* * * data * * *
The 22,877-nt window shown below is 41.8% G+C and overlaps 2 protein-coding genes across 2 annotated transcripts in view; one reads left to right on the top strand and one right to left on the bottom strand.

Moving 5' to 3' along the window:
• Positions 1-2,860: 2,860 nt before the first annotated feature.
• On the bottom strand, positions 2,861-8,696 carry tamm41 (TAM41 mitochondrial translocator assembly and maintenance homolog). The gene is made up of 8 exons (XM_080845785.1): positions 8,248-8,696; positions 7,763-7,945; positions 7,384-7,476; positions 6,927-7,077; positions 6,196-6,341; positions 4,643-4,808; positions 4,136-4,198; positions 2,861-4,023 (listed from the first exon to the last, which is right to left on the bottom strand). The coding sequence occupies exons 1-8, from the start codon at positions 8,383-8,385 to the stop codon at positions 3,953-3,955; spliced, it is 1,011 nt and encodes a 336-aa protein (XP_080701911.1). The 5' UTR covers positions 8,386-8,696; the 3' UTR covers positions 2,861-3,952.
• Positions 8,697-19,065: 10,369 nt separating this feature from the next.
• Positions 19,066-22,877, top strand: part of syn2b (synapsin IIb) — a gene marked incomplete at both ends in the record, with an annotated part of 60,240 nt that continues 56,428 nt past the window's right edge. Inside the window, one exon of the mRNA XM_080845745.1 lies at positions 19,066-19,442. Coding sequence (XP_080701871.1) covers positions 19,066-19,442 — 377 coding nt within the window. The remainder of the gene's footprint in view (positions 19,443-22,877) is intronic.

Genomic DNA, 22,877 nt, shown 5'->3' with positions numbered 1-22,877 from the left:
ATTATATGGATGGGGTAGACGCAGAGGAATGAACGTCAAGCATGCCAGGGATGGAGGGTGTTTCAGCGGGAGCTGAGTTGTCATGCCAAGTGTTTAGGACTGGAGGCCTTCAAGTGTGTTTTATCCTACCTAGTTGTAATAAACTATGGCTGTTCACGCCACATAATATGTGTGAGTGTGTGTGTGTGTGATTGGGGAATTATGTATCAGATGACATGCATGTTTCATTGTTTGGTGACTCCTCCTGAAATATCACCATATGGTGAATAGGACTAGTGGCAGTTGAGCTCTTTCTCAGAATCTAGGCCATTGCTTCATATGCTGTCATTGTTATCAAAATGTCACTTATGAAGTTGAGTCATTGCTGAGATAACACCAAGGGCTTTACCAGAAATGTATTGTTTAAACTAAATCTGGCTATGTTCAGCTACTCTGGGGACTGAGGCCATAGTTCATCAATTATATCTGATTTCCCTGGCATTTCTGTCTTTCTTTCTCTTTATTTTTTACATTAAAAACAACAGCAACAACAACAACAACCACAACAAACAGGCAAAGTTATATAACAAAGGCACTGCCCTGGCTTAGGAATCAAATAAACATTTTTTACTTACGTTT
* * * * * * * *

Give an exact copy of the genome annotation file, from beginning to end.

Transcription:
The 22,877-nt window shown below is 41.8% G+C and overlaps 2 protein-coding genes across 2 annotated transcripts in view; one reads left to right on the top strand and one right to left on the bottom strand.

Moving 5' to 3' along the window:
• Positions 1-2,860: 2,860 nt before the first annotated feature.
• On the bottom strand, positions 2,861-8,696 carry tamm41 (TAM41 mitochondrial translocator assembly and maintenance homolog). The gene is made up of 8 exons (XM_080845785.1): positions 8,248-8,696; positions 7,763-7,945; positions 7,384-7,476; positions 6,927-7,077; positions 6,196-6,341; positions 4,643-4,808; positions 4,136-4,198; positions 2,861-4,023 (listed from the first exon to the last, which is right to left on the bottom strand). The coding sequence occupies exons 1-8, from the start codon at positions 8,383-8,385 to the stop codon at positions 3,953-3,955; spliced, it is 1,011 nt and encodes a 336-aa protein (XP_080701911.1). The 5' UTR covers positions 8,386-8,696; the 3' UTR covers positions 2,861-3,952.
• Positions 8,697-19,065: 10,369 nt separating this feature from the next.
• Positions 19,066-22,877, top strand: part of syn2b (synapsin IIb) — a gene marked incomplete at both ends in the record, with an annotated part of 60,240 nt that continues 56,428 nt past the window's right edge. Inside the window, one exon of the mRNA XM_080845745.1 lies at positions 19,066-19,442. Coding sequence (XP_080701871.1) covers positions 19,066-19,442 — 377 coding nt within the window. The remainder of the gene's footprint in view (positions 19,443-22,877) is intronic.

Genomic DNA, 22,877 nt, shown 5'->3' with positions numbered 1-22,877 from the left:
ATTATATGGATGGGGTAGACGCAGAGGAATGAACGTCAAGCATGCCAGGGATGGAGGGTGTTTCAGCGGGAGCTGAGTTGTCATGCCAAGTGTTTAGGACTGGAGGCCTTCAAGTGTGTTTTATCCTACCTAGTTGTAATAAACTATGGCTGTTCACGCCACATAATATGTGTGAGTGTGTGTGTGTGTGATTGGGGAATTATGTATCAGATGACATGCATGTTTCATTGTTTGGTGACTCCTCCTGAAATATCACCATATGGTGAATAGGACTAGTGGCAGTTGAGCTCTTTCTCAGAATCTAGGCCATTGCTTCATATGCTGTCATTGTTATCAAAATGTCACTTATGAAGTTGAGTCATTGCTGAGATAACACCAAGGGCTTTACCAGAAATGTATTGTTTAAACTAAATCTGGCTATGTTCAGCTACTCTGGGGACTGAGGCCATAGTTCATCAATTATATCTGATTTCCCTGGCATTTCTGTCTTTCTTTCTCTTTATTTTTTACATTAAAAACAACAGCAACAACAACAACAACCACAACAAACAGGCAAAGTTATATAACAAAGGCACTGCCCTGGCTTAGGAATCAAATAAACATTTTTTACTTACGTTT